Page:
People work hard to keep this community thriving and it’s only getting better. 2014 brought the announcement of a generous endowment to Memorial University by Drs. Jean and Angus Bruneau, established as the Bruneau Centre for Excellence in Choral Music. This endowment means hundreds of thousands of dollars will continue to flow into the healthy choral scene to help it evolve with the growing and changing population.

It’s an exciting place to live and even more exciting place to be a choral singer and conductor. I would start spouting off names of awesome choirs to you, but it would be impossible not to leave someone off the list. Google “Newfoundland Choir” and be amazed by the number of results. You will not be disappointed.

Thank you, Bruneaus. We won’t let you down.

Sheet Music Plus Homepage

Everyone Can Sing (And I’m Living Proof), a Manifesto

10660_690430745733_1026531706_n
Standard

Hello, my dear friends. My name is Andrew Cranston and I welcome you to my new website and blog. I am a choral conductor, singer, music teacher and clinician living in St. John’s, Newfoundland and Labrador, along with having an active life as a music teacher in Conception Bay South, a growing community just outside of the city.

Although my musical career began with the saxophone, once I graduated with my Bachelor’s degree I began working more and more with choirs almost immediately. After attending my first Sing Summer camp, organized by the Nova Scotia Choral Federation, I knew I was hooked for life. At Sing Summer, I also learned about the Masters in Choral Conducting program at Memorial University where I studied until 2007. Once I had finished, my wife and I had fallen in love with Newfoundland and wished to stay and lay down our musical roots.

Now, almost eight years later, we have an incredibly active life as a conductor and accompanist team, as the Co-Founders of the Coastal Sounds Community Choir in 2007 and working with our choirs at Topsail United Church since 2013, where my wife is the organist. In addition to the choirs I conduct with my wife, I also direct the Anchormen Chorus, a men’s barbershop group in St. John’s, and sing with the award winning Quintessential Vocal Ensemble under the direction of Susan Quinn.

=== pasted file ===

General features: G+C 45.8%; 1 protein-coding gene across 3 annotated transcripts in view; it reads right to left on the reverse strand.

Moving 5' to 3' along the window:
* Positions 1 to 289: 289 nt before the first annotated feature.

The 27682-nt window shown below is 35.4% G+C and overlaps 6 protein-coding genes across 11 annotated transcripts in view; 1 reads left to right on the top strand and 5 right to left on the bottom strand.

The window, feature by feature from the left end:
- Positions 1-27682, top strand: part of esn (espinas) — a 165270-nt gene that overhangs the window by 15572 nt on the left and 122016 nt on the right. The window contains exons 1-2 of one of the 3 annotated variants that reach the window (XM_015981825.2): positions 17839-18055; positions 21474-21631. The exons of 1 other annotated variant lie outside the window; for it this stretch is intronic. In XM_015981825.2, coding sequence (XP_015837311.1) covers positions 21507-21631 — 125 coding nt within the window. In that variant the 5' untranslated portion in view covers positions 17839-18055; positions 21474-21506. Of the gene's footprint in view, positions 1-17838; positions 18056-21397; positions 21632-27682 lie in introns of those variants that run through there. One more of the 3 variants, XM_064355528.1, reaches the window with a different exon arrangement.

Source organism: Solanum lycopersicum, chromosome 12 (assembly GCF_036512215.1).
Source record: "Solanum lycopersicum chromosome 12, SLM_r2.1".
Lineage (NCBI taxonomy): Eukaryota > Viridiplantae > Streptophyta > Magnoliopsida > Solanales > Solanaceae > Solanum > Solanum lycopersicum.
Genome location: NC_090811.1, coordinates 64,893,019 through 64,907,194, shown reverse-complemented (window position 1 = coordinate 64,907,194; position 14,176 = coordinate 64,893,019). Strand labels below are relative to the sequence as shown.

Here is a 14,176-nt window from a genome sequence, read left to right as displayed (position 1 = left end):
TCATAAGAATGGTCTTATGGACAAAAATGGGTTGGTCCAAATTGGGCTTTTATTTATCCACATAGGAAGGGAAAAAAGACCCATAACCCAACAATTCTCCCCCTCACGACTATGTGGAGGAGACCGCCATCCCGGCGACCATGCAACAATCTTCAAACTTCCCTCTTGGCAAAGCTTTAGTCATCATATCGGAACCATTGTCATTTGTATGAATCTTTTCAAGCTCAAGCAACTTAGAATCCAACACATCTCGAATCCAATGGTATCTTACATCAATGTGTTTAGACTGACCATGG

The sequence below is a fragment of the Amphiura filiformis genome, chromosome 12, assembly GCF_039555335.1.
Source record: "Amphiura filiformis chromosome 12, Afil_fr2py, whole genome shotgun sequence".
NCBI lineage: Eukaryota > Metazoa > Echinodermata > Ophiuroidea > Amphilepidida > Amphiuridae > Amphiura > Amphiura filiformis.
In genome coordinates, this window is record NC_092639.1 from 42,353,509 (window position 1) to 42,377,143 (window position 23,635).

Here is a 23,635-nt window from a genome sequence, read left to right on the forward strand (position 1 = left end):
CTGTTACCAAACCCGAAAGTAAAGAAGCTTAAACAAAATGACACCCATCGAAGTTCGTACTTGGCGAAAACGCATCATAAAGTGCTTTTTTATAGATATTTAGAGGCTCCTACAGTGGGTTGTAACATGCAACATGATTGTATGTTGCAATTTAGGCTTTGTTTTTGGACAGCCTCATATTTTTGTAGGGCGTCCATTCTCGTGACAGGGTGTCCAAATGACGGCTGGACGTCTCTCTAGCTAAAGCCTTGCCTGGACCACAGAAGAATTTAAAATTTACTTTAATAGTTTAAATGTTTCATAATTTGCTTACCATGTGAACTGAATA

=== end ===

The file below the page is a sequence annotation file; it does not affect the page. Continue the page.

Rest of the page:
I maintain an active private music instruction studio in both St. John’s and Conception Bay South which you can find out more about by clicking here.

I had the immense benefit of an amazing public school music education all throughout my grade schooling. Through the support of my parents and the band teacher at my junior high school, I fell in love with music and I fell hard. It became my obsession almost instantly and continues to be until this very day. That band teacher personally moulded me, took interest in me. He gave me solos, encouraged me to contact other musicians, and just showed me how amazing being a musician could be. I haven’t spoken to him since, but I wish I could tell him how formative he was in my career.

But that was the saxophone. For 12 straight years, all I did was play the saxophone. I got pretty good at it. The only major singing I did was being in our only high school musical in our era, and singing in the Vocal Jazz Ensemble at Mount Allison University. Don’t get me wrong, those singing experiences were awesome, but they didn’t pull me in any specific way.